EAS 2900: Introduction to Programming for Meteorology and Climate Science

Introduction to Python programming and visualization specifically tailored to applications in meteorology and climate science. Topics include: basic Python programming, data manipulation, and instruction in the use of scientific analysis and visualization packages such as numpy, pandas, xarray, cartopy, and metpy.

Below is a figure created in Python that plots daily mean, maximum and minimum temperature from Cornell’s famous Game Farm Road weather station relative to the most recent 30-year climatology (think “expected temperatures”). The black line at the end shows forecasts from the National Weather Service (NWS) over the next few days.



EAS 2680: Climate and Global Warming

Familiarizes students from a range of disciplines with such contemporary issues in climatology as global warming and El Niño. Introduces the natural greenhouse effect, past climates, and observed and projected climate changes and impacts. Also covers natural climate variations (e.g., El Niño) and their consequences and predictability. Readings focus on recent scientific findings related to climate change.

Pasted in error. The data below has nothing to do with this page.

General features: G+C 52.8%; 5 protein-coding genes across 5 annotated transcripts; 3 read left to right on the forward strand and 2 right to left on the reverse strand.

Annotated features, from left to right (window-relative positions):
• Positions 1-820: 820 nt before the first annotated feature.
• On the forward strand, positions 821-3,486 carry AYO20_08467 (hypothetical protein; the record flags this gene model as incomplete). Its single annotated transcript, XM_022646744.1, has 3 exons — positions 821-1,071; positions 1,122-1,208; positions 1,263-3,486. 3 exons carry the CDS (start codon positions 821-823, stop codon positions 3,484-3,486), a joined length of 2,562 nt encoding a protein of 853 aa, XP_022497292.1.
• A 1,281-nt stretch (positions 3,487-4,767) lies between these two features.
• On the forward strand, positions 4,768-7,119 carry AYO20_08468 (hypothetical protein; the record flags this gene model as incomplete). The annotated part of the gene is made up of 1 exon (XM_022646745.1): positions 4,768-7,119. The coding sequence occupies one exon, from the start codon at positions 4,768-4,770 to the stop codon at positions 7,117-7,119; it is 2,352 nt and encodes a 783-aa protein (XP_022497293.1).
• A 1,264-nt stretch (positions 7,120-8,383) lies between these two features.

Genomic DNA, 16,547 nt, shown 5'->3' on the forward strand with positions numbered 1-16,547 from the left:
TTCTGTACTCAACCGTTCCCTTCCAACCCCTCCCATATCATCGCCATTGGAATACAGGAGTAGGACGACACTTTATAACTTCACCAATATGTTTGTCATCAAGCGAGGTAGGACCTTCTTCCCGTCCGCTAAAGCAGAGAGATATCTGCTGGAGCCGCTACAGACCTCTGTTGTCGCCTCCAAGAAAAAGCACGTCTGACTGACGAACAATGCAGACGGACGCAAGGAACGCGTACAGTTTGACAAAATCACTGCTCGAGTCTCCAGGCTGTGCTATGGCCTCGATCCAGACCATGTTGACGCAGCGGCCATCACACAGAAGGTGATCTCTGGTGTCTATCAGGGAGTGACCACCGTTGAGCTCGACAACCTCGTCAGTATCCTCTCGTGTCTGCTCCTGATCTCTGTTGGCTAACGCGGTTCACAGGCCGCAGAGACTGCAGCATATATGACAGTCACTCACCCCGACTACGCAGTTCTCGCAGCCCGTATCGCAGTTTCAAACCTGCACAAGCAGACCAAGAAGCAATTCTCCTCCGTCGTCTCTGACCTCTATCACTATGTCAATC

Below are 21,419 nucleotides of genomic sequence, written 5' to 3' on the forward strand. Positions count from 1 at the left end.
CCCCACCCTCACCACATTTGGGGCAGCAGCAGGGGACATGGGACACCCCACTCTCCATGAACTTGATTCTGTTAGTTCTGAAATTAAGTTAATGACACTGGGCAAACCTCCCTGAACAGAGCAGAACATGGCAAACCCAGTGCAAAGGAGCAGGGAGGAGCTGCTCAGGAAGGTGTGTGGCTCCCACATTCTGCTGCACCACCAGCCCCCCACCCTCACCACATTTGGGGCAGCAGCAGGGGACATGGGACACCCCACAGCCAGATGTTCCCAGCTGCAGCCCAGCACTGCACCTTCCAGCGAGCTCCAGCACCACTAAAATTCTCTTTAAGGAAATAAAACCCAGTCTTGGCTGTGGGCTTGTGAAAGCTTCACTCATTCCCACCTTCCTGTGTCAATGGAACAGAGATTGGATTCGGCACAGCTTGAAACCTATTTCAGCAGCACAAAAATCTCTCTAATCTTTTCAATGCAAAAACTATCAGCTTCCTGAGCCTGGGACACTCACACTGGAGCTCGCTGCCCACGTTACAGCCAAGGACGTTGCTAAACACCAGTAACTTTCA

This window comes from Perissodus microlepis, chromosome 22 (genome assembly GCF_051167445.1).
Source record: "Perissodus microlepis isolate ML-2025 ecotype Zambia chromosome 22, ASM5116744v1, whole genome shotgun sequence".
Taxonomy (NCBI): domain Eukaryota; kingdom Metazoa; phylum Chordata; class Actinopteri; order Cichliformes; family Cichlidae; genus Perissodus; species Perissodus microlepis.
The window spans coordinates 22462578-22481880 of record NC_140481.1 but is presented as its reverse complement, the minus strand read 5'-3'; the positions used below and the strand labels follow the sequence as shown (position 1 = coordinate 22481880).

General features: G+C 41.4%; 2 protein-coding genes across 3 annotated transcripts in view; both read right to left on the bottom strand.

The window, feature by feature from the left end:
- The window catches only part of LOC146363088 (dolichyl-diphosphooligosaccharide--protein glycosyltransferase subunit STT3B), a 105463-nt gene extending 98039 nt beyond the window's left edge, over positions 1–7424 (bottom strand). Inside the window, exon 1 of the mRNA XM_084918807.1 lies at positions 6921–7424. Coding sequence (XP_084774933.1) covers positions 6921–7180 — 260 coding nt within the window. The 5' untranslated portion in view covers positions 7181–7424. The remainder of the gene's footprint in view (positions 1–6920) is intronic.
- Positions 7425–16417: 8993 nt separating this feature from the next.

Below is an animation created in Python showing 12-month running average global temperature from observations and different realizations from a climate model (the CESM1 Large Ensemble). The maps on the right give the corresponding spatial pattern of temperature anomaly, all relative to the average temperature of 1920-1949.

Take away: we observed *one* realization of the historical climate, but thanks to the chaotic nature of the climate system, other equally-likely realizations would have been possible. Such realizations can be generated and investigated with climate models and are critical for detecting and attributing current climate change – for example, both observations and the model react to increasing greenhouse gas concentrations over the last 100 years, but also show synchronized cooling in response to strong volcanic eruptions, the aerosols of which block incoming solar radiation for a few years.

Cornell Atkinson Climate Change Seminar

Guest speaker in spring 2023.